As the final horn sounded on the Pittsburgh Penguins‘ season after their first-round loss to the New York Rangers in Game 7, the somber feeling of a season cut short loomed large in the hearts and minds of fans, players, and management. However, as fans lamented, general manager (GM) Ron Hextall and company got down to business and locked up a major piece of their long-term plan.
Forward Bryan Rust quickly signed a six-year, $30.75 million contract with an average annual value (AAV) of $5.125 million. Given all of the rumors swirling around the team’s established core, Rust’s extension provides some stability, benefitting the Penguins even if one or more of the core choose not to return.
Rust’s history of remarkable play and leadership will complement the roster as it stands as well as serve as a replacement for Evgeni Malkin should the Penguins’ legend not return next season.
Rust Has Already Proven Himself Worthy
Rust’s career statistics demonstrate that he is not only worthy of his new contract but also worthy of recognition far greater than that which he already receives. Before he signed his new deal, he made a point to mention that he did not intend to overreach:
“I’m not looking to rob anyone. I just want what I deem is fair. Get a reasonable contract. I’d like to think something’s going to get worked out here.”– Penguins’ forward Bryan Rust (from “Rust: ‘I’m Not Looking to Rob Anyone’ With Next Contract,” Pittsburgh Hockey Now, 17/05/2022).
Rust was considerably modest for a player of his caliber. He’s a point-per-game player, scoring 91 goals and 100 assists in 243 regular-season games, all with the Penguins. He has shown his ability to play wherever head coach Mike Sullivan wants to put him. Whether he’s on the top unit with Sidney Crosby and Jake Guentzel or the second line with Malkin and Kasperi Kapanen, he always manages to produce or helps his linemates out of whatever funk they seem to be in at the time. Top that with his willingness to accept a team-friendly deal to stay in Pittsburgh, and his extension proves his loyalty to the club and their fans.
Rust Won’t Fully Replace Malkin, But He Comes Close
It’s nearly impossible to discuss the Penguins without mentioning their core three players: Crosby, Malkin, and defenceman Kris Letang. These three have defined the team for almost two decades, playing their first game together on Oct. 18, 2006. Through three Stanley Cup titles, numerous individual honors, and a complete shift in the fortunes of the franchise, those three have been there.
The 2021-22 season introduced uncertainty to that core, as Malkin is slated to become a free agent when the season ends on July 1. Despite what Hextall has told him previously, it is now believed that re-signing Malkin to a contract similar to his current one is not feasible given the economic state of the Penguins (from “Penguins’ Crosby, Malkin, Letang embark on what could be final playoff run together,” Pittsburgh Tribune-Review, 01/05/2022).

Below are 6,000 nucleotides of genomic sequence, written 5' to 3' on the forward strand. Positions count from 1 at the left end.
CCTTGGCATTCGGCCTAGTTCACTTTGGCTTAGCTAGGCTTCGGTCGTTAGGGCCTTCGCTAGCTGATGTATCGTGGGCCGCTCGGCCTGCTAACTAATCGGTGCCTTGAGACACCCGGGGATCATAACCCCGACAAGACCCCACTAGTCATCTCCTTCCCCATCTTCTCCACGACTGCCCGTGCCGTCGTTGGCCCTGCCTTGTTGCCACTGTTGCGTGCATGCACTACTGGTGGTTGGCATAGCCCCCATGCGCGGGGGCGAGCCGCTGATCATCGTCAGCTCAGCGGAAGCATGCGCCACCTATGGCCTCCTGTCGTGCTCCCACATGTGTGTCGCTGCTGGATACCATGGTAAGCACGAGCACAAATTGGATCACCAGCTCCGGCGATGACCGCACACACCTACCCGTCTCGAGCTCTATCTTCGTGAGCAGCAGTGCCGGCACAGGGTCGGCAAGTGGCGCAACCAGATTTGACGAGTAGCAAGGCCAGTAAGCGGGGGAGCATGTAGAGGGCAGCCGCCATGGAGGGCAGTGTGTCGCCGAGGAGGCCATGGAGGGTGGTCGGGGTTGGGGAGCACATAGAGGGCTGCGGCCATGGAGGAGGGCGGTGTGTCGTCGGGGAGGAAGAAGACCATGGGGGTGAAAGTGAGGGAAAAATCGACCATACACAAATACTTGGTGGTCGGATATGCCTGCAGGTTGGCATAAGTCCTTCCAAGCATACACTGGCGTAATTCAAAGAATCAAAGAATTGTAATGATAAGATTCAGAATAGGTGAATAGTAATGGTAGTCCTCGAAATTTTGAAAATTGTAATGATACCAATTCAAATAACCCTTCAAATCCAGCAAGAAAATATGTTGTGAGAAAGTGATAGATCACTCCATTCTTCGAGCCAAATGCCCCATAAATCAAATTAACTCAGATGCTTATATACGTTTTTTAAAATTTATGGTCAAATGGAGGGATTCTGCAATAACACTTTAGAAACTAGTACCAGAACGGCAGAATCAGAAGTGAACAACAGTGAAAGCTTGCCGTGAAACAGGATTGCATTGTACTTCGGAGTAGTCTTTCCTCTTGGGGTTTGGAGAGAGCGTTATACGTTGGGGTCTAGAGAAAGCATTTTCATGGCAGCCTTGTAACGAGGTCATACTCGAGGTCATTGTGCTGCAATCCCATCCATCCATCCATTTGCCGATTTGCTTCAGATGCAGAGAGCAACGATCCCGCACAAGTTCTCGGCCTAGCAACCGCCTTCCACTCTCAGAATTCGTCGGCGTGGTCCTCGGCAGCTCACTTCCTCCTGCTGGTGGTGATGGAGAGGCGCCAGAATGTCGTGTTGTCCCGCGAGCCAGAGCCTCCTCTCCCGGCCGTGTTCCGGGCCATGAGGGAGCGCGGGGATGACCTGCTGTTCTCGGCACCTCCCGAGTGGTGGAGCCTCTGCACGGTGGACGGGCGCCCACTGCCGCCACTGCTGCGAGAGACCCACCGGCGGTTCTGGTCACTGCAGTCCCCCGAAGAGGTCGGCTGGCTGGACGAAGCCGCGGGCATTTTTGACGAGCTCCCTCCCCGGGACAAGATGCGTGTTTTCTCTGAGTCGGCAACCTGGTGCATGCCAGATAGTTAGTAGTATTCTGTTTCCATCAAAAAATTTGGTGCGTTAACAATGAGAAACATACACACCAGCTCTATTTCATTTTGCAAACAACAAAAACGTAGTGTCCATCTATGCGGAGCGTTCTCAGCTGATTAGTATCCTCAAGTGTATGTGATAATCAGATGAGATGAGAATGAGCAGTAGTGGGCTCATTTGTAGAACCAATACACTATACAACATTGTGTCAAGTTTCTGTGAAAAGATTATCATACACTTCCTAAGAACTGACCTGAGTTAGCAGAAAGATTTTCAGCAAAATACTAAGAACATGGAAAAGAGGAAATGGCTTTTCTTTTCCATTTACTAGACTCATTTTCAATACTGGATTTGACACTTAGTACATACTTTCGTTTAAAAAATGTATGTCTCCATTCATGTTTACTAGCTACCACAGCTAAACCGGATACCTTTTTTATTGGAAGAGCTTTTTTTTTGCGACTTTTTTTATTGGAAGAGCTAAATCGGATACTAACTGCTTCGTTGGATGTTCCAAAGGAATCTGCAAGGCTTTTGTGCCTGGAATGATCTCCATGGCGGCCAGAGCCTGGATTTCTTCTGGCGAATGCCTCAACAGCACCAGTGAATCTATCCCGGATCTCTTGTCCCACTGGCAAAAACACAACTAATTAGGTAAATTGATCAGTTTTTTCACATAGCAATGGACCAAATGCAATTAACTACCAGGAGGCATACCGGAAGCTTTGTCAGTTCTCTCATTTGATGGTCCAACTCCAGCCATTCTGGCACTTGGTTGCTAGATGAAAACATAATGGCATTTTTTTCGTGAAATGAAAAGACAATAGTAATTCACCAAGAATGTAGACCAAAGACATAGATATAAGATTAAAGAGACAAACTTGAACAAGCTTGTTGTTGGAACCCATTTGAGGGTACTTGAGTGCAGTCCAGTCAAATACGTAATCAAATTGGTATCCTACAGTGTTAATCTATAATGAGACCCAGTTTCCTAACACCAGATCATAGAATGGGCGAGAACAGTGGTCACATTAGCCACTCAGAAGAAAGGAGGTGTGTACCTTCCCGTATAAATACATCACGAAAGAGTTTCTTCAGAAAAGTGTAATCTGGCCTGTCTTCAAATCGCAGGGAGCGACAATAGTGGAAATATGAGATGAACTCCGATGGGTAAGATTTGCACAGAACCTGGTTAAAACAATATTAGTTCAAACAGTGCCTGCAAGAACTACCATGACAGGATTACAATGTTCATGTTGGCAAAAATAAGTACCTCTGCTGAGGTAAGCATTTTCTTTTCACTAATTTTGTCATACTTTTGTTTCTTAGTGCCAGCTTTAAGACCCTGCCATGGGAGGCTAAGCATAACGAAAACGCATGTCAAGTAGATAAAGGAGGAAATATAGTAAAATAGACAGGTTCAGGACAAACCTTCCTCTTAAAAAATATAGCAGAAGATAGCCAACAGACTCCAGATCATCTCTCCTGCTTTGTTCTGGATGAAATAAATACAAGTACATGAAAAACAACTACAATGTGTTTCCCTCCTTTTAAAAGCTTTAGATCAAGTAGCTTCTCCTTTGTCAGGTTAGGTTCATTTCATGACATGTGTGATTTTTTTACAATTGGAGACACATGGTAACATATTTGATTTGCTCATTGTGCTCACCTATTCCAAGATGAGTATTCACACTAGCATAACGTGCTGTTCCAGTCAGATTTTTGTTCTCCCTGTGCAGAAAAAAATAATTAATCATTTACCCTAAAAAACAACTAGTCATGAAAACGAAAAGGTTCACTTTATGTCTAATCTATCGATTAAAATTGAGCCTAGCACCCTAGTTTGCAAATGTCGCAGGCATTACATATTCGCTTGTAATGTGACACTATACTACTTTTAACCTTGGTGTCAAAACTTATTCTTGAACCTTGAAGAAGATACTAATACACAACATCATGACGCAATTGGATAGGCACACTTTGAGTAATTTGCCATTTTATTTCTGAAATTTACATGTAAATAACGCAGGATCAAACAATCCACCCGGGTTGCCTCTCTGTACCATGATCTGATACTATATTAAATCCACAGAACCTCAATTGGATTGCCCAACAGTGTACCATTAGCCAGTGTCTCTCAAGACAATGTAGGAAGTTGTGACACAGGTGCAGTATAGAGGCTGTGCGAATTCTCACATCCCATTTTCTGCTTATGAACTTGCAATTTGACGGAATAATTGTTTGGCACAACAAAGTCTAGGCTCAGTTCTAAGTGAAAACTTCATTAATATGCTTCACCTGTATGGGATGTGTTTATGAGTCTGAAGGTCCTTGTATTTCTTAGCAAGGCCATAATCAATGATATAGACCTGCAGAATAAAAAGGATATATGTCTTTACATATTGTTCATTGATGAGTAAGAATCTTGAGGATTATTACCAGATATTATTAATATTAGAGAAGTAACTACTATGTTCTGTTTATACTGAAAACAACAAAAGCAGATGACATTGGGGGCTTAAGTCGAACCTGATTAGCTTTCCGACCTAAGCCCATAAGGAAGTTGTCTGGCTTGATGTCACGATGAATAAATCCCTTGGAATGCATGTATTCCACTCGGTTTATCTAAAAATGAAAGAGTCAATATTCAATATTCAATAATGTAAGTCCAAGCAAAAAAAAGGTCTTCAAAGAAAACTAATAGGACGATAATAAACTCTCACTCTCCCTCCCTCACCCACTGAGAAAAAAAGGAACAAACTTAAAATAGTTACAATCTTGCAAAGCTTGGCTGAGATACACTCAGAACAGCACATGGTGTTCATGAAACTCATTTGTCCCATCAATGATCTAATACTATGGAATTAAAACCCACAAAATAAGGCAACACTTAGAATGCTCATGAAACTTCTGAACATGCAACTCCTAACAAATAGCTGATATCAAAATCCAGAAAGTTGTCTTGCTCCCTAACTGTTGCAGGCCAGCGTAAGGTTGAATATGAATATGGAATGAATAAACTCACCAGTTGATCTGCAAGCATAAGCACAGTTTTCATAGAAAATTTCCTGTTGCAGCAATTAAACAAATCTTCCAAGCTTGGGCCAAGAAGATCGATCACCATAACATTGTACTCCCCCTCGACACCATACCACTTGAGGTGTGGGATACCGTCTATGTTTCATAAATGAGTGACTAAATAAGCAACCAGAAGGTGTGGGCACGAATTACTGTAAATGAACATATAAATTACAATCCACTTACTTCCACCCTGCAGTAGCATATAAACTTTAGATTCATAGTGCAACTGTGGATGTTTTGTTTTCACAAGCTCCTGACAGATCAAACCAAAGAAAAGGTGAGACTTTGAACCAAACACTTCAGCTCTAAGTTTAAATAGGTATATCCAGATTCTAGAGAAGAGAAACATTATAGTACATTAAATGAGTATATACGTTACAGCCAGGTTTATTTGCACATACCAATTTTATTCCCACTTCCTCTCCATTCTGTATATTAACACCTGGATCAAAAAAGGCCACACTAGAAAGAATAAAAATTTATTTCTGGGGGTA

Given that, it may be time for fans to admit one of their favorites might not return to the Penguins. However, Rust has shown – not just through his on-ice play – that he can serve as a more-than-capable replacement for the star Russian forward if Malkin departs come summer. Rust’s teammates have been waxing poetic (rightly so) about his leadership ability and what his presence means to the team. Head coach Mike Sullivan has said of Rust:
“From a leadership standpoint, he’s just a great person. I think he’s a good pro. He controls everything within his power to give himself the best chance to be successful. And then his work ethic, his willingness when he comes to the rink to put the work into to maximize his potential – I think it’s also impressive.”Penguins’ head coach Mike Sullivan
In terms of on-ice production, though, this season’s numbers alone qualify Rust to replace Malkin. Going into February, he had higher points-per-game numbers than Malkin and was poised to surpass his career-highs in goals and points, the latter of which he achieved. Rust also received player of the month honors for January with a 1.91 points-per-game average alongside 10 goals and 21 points in 11 games.
If anyone was wondering what would become of the Penguins if and when the core broke apart, the team remains in good hands.
Covering the Pittsburgh Penguins and other topics for The Hockey Writers. Also a big fan of the Chicago Cubs and progressive rock music.